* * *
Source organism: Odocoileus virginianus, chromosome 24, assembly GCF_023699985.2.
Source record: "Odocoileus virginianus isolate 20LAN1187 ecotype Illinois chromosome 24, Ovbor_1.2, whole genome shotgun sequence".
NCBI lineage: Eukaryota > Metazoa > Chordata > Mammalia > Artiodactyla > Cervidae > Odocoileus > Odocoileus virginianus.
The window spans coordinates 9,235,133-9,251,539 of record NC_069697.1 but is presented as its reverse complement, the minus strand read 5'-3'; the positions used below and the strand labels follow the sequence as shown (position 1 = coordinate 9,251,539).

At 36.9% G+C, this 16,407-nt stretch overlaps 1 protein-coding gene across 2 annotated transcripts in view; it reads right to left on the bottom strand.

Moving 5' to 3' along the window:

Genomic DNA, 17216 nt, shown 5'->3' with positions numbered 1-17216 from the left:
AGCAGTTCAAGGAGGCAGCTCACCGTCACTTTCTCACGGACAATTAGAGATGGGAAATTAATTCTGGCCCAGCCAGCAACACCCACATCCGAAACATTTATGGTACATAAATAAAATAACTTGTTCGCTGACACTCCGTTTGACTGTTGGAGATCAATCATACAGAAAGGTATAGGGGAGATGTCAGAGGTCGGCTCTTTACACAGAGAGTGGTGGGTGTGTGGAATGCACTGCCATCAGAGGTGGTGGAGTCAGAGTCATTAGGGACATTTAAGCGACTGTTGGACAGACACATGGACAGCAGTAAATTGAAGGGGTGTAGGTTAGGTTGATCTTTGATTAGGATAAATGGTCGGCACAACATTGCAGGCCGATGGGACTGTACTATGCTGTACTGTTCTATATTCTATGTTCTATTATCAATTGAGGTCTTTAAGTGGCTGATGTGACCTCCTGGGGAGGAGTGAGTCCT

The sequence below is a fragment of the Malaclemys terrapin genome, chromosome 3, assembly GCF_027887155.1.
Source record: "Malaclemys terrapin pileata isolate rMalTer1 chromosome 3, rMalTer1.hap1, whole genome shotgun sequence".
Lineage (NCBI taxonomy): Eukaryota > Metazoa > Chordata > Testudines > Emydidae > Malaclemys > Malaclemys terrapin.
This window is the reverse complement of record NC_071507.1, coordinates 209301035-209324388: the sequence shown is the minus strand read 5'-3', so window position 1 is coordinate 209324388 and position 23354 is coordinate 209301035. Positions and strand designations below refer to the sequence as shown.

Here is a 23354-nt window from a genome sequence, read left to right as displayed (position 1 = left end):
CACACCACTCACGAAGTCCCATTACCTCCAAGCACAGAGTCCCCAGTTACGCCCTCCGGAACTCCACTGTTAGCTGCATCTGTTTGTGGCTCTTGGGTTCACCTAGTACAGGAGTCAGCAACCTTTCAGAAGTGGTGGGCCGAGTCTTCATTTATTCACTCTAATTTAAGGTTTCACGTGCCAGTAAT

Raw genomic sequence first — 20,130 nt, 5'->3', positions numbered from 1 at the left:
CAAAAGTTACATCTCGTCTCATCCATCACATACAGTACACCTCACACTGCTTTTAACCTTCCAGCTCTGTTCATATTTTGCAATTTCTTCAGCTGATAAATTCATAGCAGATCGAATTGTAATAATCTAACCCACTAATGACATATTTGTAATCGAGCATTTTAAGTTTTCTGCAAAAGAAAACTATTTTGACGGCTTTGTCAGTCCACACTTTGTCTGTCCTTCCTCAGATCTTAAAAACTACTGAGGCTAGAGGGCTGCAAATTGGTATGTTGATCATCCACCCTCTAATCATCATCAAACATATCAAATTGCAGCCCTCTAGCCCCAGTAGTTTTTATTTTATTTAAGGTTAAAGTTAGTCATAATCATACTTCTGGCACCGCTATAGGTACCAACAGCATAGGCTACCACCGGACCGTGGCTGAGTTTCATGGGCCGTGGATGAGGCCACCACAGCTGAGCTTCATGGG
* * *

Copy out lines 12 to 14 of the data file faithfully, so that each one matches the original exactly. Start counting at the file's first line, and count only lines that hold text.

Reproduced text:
This window is the reverse complement of record NC_071507.1, coordinates 209301035-209324388: the sequence shown is the minus strand read 5'-3', so window position 1 is coordinate 209324388 and position 23354 is coordinate 209301035. Positions and strand designations below refer to the sequence as shown.

Here is a 23354-nt window from a genome sequence, read left to right as displayed (position 1 = left end):
CACACCACTCACGAAGTCCCATTACCTCCAAGCACAGAGTCCCCAGTTACGCCCTCCGGAACTCCACTGTTAGCTGCATCTGTTTGTGGCTCTTGGGTTCACCTAGTACAGGAGTCAGCAACCTTTCAGAAGTGGTGGGCCGAGTCTTCATTTATTCACTCTAATTTAAGGTTTCACGTGCCAGTAAT